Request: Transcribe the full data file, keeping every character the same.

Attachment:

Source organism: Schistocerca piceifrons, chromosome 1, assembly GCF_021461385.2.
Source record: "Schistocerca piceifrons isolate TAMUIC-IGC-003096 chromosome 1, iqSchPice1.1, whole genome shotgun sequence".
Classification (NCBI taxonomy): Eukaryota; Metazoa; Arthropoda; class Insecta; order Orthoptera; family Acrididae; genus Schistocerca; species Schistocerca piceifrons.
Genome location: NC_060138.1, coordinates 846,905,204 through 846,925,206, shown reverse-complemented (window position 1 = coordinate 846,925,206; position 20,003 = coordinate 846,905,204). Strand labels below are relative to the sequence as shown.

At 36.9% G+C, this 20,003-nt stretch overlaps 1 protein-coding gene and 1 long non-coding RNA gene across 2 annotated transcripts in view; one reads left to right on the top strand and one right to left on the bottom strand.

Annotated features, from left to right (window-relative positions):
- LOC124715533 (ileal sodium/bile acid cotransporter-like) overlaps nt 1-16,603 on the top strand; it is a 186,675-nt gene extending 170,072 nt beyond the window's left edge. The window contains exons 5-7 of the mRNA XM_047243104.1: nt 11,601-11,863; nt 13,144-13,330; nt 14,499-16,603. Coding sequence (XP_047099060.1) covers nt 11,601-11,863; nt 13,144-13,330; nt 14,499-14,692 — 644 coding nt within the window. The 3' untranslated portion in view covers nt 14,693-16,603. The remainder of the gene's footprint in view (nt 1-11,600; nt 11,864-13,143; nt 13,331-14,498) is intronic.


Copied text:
Source organism: Schistocerca piceifrons, chromosome 1, assembly GCF_021461385.2.
Source record: "Schistocerca piceifrons isolate TAMUIC-IGC-003096 chromosome 1, iqSchPice1.1, whole genome shotgun sequence".
Classification (NCBI taxonomy): Eukaryota; Metazoa; Arthropoda; class Insecta; order Orthoptera; family Acrididae; genus Schistocerca; species Schistocerca piceifrons.
Genome location: NC_060138.1, coordinates 846,905,204 through 846,925,206, shown reverse-complemented (window position 1 = coordinate 846,925,206; position 20,003 = coordinate 846,905,204). Strand labels below are relative to the sequence as shown.

At 36.9% G+C, this 20,003-nt stretch overlaps 1 protein-coding gene and 1 long non-coding RNA gene across 2 annotated transcripts in view; one reads left to right on the top strand and one right to left on the bottom strand.

Annotated features, from left to right (window-relative positions):
- LOC124715533 (ileal sodium/bile acid cotransporter-like) overlaps nt 1-16,603 on the top strand; it is a 186,675-nt gene extending 170,072 nt beyond the window's left edge. The window contains exons 5-7 of the mRNA XM_047243104.1: nt 11,601-11,863; nt 13,144-13,330; nt 14,499-16,603. Coding sequence (XP_047099060.1) covers nt 11,601-11,863; nt 13,144-13,330; nt 14,499-14,692 — 644 coding nt within the window. The 3' untranslated portion in view covers nt 14,693-16,603. The remainder of the gene's footprint in view (nt 1-11,600; nt 11,864-13,143; nt 13,331-14,498) is intronic.